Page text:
As we navigate our way through a recession, collaborations can play an important part in keeping our forward momentum, helping collaborators share risk, share investment and double the chances of success.
The value of collaborative innovation within the corporate sector must be clear to anyone interested in the future of their business.
In an environment where innovation fatigue and cost pressures threaten to undermine green-shoot projects and ideas, collaboration may be one of the most effective ways to grow and build new revenue streams.
In light of this, Creative Leadership Collective looked to explore how this might best happen in real-world terms.
At the final roundtable for 2018, members of the CLC and our invited colleagues got together in a workshop to explore how we might collaborate to innovate across non-competing organisations to produce sustainable innovations or new companies.
The workshop was led by Liberty’s CIX Lab and provided valuable insight into how to design and run collaborative experiments to achieve mutually rewarding, collaborative innovation that is both effective and pragmatic.
CIX, the Centre for Innovation and Cross Collaboration, was built by Bruce Adrain and his team at Liberty, and was created with the mandate to bring disruptive innovations that build a better, safer future.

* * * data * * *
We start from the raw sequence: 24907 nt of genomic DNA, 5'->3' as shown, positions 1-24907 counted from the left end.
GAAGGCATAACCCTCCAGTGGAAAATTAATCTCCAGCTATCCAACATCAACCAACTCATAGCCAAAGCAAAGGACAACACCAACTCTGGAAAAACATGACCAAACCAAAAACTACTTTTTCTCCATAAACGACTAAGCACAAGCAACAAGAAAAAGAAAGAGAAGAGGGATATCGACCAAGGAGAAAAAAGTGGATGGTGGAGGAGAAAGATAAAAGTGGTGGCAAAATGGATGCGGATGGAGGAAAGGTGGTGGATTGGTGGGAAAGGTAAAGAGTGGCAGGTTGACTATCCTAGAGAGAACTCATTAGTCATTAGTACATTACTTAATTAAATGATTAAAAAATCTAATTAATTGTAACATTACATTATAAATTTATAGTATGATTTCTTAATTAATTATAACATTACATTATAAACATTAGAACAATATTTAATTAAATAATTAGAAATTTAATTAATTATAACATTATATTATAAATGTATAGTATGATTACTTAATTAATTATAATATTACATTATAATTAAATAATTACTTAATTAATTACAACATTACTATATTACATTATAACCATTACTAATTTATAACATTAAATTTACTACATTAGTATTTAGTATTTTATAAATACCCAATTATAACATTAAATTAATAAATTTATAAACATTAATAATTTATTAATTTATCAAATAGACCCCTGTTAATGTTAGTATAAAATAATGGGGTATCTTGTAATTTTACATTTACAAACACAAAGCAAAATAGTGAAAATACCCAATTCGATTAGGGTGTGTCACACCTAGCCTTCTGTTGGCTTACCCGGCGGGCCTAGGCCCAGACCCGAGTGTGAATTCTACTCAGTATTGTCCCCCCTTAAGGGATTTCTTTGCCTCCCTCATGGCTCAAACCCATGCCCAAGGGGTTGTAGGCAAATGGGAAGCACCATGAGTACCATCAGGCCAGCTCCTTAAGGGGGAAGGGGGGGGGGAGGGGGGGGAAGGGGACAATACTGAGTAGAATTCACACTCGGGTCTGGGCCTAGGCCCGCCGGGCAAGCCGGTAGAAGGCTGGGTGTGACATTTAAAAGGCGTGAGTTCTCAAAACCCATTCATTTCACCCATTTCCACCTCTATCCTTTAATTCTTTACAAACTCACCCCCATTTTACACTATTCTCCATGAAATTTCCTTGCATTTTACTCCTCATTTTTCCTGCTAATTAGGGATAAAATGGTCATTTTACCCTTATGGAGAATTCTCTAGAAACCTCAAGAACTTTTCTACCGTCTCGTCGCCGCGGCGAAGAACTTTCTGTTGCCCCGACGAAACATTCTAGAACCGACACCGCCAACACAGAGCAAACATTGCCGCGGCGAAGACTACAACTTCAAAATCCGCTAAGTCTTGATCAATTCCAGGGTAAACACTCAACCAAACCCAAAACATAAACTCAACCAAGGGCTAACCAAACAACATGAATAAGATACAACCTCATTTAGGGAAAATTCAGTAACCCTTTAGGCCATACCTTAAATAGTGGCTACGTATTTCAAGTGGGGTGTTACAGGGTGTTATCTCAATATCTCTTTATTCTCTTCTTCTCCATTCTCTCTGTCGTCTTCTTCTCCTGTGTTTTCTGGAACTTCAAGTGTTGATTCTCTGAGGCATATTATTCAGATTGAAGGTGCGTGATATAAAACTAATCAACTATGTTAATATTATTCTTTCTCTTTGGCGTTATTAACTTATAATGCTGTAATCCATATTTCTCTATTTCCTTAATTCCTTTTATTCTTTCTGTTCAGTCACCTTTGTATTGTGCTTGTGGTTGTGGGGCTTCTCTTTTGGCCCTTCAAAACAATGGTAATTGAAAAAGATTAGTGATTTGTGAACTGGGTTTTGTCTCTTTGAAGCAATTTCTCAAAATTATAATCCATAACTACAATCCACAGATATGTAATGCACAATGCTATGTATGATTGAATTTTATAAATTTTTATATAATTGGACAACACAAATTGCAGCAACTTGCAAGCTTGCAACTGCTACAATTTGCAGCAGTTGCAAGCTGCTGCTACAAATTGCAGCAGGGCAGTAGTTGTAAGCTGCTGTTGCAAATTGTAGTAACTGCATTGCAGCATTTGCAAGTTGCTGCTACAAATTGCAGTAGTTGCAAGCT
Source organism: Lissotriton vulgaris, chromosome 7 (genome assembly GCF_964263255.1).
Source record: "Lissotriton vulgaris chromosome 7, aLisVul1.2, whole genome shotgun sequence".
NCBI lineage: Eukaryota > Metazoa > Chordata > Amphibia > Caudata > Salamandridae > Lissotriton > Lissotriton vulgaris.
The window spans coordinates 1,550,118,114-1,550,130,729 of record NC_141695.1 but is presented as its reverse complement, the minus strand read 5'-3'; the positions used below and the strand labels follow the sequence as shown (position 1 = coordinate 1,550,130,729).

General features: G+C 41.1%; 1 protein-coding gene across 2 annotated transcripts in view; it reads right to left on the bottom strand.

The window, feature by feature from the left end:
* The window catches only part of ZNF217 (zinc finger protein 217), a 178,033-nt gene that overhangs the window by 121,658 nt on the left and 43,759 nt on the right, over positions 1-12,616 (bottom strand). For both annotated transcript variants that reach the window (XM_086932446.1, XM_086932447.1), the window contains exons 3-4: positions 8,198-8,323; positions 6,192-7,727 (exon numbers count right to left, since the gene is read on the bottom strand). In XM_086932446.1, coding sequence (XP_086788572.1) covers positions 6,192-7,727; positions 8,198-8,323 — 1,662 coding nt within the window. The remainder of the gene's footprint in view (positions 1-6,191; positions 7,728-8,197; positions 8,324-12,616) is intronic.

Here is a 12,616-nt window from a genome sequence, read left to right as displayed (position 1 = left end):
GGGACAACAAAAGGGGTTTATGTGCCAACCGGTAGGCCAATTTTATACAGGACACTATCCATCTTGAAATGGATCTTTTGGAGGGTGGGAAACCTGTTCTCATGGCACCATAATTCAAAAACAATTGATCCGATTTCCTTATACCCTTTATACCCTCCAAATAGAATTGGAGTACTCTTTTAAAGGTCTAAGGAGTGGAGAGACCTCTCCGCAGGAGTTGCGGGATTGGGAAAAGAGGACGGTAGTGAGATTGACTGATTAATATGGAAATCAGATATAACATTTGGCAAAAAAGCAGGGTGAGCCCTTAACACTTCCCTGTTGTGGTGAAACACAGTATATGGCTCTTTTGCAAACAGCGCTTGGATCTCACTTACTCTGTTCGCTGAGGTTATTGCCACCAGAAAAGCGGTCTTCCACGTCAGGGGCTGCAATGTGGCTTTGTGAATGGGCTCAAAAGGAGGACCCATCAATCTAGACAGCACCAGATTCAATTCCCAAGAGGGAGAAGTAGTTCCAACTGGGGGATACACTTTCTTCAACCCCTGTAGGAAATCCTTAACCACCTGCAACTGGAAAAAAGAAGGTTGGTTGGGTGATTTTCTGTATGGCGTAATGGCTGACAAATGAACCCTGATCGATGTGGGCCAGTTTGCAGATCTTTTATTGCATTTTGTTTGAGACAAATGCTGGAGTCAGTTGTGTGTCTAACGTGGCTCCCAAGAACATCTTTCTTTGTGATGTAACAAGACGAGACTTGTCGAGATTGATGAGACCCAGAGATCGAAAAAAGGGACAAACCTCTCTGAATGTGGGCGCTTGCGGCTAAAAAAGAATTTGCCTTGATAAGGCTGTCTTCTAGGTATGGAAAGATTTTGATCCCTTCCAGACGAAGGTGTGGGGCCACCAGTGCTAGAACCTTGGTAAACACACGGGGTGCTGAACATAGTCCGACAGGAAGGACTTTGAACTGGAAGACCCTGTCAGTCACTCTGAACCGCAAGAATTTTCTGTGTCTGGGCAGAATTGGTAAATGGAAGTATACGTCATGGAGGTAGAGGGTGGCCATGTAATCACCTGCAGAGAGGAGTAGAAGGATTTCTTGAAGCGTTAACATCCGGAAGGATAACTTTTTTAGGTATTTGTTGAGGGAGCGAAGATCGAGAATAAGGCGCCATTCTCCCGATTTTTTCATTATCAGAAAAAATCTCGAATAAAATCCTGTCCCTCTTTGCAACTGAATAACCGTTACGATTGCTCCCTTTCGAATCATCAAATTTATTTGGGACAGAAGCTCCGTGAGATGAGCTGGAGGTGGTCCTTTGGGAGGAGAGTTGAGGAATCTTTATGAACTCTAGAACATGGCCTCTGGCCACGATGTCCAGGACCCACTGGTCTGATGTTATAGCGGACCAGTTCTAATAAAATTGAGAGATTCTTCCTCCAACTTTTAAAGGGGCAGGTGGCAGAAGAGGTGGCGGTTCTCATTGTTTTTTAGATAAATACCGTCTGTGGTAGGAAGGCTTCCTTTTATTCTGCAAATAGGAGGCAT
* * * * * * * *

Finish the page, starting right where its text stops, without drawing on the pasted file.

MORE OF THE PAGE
CIX is driven by Bruce’s belief in the power of ‘give first’, collaboration and shared economy and, in light of this, CIX offered CLC members insights into challenge alignment, concept experimentation models, and rapid prototype build or ‘ways of work’.
‘The Fusion Workshop concept we developed and ran with the CLC is ideal for collaboration practice,’ says Bruce: ‘Especially when you have ideas coming from different industries. We have a saying: “The most sticky innovations come from where industries collide”.’
Never a truer word spoken, as far as the CLC is concerned.
Ruan Schutte, an innovation consultant at CIX and the workshop lead, says: ‘It’s great when delegates get comfortable in role-playing the position of CEO in an imaginary company that encompasses the collective skills, capacity, resources and capabilities of all the participating companies – you really start seeing ideas and opportunities that gets delegates emerged in discussion on these ideas.
‘But the pivotal point for me was when the buzz started between the CLC delegates on the side lines and they began to uncover some ideas or opportunities to co-create something for mutual benefit.’
We look forward to hearing about some of the real-world collaborations to come from this workshop and look forward to more of these in the future.